how to be successful and win. And I
think that's what it's all about.
Bo always promised you that if
you came (to Michigan) and you
went to class, you'd get a degree and
you'd get a chance to play and go to a
Rose Bowl. He didn't promise
you're going to play professional
football. He promised you that
you'd get a degree and get a chance to
play in a Rose Bowl.
And that's every class that ever
went there, you know he fulfilled
that promise to, and he built a
tremendous program (Editor's note:
only fifth-year seniors from the in-
coming class of 1972 went to the
Rose Bowl). He built it the right
way, and that's what it's all about.
You know he went through a lot
of eras where a lot of people were
taking short cuts and he never did.
He never compromised his princi-
ples and his integrity, and I think
everyone is reaping the benefits of
that foundation that he laid. And if
Mo's the same way, they'll carry on
that tradition.
D: Do you stay in contact with
Mo or Bo?
W: Oh, yeah. I talk to Bo quite a
bit and Mo a little bit during the
season. I know that he's busy, but
Mo was my quarterback coach my
last year when he came back (from
Illinois) and I've always remained
close to him.
He's going to do a great job.
Well, he's done a great job at

Michigan, and this year is going to
be no exception.
D: What do you think of college
athletics now, 11 years after you
finished playing?
W: Well, I think it's a great ex-
perience for a person to be able to
have that opportunity to come and
play college athletics, whether it's
at a smaller level or at a major
school like Michigan. I think you
get out of it what you put into it,
and the fact that if you can come to a
program like Michigan, and be
around the kind of people and form
the relationships that you do, I
think that's what's important.
When you come out of it, no one
(you played with) remembers the
touchdown passes that you made or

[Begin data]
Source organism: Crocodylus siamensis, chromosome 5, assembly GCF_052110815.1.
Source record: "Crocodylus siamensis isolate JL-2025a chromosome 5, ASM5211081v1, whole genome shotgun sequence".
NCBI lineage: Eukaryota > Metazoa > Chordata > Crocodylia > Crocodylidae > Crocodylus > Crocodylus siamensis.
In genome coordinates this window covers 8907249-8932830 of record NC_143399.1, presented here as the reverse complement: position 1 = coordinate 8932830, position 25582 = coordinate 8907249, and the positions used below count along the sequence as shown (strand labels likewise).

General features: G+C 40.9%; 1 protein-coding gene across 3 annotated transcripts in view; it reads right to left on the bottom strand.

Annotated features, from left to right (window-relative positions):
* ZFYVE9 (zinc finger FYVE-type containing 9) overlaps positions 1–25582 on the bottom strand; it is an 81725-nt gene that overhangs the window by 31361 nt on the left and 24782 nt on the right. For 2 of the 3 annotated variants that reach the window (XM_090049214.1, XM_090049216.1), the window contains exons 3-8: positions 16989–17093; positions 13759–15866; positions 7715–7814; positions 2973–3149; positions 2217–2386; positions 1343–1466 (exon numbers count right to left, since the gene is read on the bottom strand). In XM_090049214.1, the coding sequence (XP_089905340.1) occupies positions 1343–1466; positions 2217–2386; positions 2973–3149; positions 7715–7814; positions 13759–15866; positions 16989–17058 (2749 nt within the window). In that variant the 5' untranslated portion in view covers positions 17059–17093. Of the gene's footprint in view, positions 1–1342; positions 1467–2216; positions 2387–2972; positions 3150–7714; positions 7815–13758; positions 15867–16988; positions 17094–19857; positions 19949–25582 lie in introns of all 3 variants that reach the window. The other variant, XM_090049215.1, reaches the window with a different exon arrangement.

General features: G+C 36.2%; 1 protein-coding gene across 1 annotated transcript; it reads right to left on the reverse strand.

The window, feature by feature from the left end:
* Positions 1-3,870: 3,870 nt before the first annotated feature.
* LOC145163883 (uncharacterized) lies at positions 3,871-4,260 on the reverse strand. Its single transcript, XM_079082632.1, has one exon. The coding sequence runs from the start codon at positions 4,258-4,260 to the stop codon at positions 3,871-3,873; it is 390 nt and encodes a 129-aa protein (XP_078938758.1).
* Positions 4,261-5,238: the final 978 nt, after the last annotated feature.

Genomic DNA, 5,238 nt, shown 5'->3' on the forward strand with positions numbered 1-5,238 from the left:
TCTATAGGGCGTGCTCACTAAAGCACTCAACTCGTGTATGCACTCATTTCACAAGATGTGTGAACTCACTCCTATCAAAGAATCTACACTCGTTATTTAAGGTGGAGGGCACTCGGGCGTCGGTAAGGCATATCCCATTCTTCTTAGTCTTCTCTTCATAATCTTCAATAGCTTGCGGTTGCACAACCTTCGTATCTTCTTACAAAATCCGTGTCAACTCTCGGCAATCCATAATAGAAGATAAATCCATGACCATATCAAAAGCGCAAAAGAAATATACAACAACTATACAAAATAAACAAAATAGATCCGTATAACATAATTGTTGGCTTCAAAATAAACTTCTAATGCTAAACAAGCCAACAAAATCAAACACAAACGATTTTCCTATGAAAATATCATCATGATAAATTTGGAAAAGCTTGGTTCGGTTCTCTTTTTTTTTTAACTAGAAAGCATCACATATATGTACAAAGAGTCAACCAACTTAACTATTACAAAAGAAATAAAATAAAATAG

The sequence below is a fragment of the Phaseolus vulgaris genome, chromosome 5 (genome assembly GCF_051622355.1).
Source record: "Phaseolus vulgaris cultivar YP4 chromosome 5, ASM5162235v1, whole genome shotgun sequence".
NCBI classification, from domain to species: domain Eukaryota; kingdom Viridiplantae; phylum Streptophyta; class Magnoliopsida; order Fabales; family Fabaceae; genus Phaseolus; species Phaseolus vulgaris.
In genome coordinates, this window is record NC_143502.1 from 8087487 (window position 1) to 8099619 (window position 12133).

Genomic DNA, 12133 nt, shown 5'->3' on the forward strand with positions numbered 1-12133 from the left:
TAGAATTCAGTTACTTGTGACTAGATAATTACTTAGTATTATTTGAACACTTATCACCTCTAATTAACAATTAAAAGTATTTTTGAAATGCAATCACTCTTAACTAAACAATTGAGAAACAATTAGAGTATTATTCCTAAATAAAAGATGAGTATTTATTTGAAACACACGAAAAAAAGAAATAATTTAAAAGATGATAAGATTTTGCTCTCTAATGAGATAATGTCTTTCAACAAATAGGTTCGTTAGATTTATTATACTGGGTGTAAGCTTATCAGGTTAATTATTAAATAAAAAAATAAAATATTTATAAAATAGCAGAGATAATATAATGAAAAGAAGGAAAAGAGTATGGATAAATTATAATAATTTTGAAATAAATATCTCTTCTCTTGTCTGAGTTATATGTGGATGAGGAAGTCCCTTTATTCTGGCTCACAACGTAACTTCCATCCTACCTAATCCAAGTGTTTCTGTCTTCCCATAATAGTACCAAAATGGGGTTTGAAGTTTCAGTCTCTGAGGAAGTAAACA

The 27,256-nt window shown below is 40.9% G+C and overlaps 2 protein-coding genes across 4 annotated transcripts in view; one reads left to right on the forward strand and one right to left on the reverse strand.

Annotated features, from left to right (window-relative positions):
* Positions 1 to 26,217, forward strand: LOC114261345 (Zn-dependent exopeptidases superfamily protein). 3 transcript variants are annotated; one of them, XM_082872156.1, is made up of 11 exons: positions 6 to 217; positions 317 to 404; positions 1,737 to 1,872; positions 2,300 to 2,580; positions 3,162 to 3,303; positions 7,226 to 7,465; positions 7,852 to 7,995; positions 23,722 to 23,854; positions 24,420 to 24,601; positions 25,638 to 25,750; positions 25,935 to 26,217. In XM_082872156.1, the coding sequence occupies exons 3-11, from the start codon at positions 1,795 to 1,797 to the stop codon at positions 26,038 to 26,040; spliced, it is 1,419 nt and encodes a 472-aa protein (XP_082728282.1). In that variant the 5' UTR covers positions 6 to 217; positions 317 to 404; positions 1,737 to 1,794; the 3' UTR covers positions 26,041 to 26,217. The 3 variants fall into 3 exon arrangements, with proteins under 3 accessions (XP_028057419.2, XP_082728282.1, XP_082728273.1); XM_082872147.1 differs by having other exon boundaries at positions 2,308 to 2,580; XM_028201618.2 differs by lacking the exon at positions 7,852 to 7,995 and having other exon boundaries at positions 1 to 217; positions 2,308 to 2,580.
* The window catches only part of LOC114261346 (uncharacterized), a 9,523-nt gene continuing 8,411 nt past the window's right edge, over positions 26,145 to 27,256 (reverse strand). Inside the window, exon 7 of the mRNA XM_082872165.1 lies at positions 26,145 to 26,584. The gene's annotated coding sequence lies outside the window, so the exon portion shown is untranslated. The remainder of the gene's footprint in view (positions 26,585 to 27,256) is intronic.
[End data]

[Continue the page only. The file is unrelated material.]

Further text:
the runs or whatever. What they
remember, and what you take out of
it, is the relationships with your
friends and your teammates and
your coaches that you can draw
strength from. That's what endures.
You know, all the stuff ends up
'And I think you can't
help but come out of
the program with a
positive effect on
your life, knowing
how to win and be
being blurred together when you
look back anyway. I think that's the
great thing about college athletics.
You are able to have those associa-
tions and you go through hard times,
good times, and bad times with peo-
ple and you form lifelong friends.
D: How do you think today's
Michigan football program, with
Schembechler Hall, the new grass,
and a different coach compares with
the program that you played for?
W: Well, I think obviously
they've made great strides. I mean,
the building is the state of the art
and it's the best in the land. Every
year, things get better. They get bet-
ter facilities and they get better op-
portunities. But that's just the way
progress takes place.
Everybody has better facilities
and has more opportunity. I'm glad
they went back to grass. I think it's
tremendous in helping reduce in-
juries. It's easier on the players'
legs. I think that's a great advantage.
Schembechler Hall is a beautiful
facility, and that's what you need
these days to compete with the
other schools in recruiting. The in-
door football facility, they first
opened that in my last year before
the Bowl game. And that was a
great advantage, to be able to prac-
tice inside before the Rose Bowl.
You need all those things if you
want to consider yourself a big time
football program and compete on

the level that Michigan wants to
D: You called Carter the great-
est receiver. As a former quarter-
back, could you elaborate on how
you think Desmond Howard com-
W: Well, Desmond's a great,
great player in his own right. It's
hard to make a comparison. I think
it's like comparing, let's say, a
Cadillac and a Lincoln. They both
have their strengths.
I think you want to evaluate
Desmond compared to Anthony at
the end of his four years. I don't
think you want to do it now. I think
he's done a lot of the same things.
He has the same kind of effect on a
team. He's a game breaker and he can
change the course of a game with one
run or one catch, just like Anthony.
But I think greatness is judged
over time, and I think at the end of
the four years you will be able to
look, then you can go and evaluate
and say who might have been better.
It's hard to evaluate. Obviously I
would be biased. I played with An-
thony, and it's hard to imagine
someone better than him. But I've
seen Desmond play these last three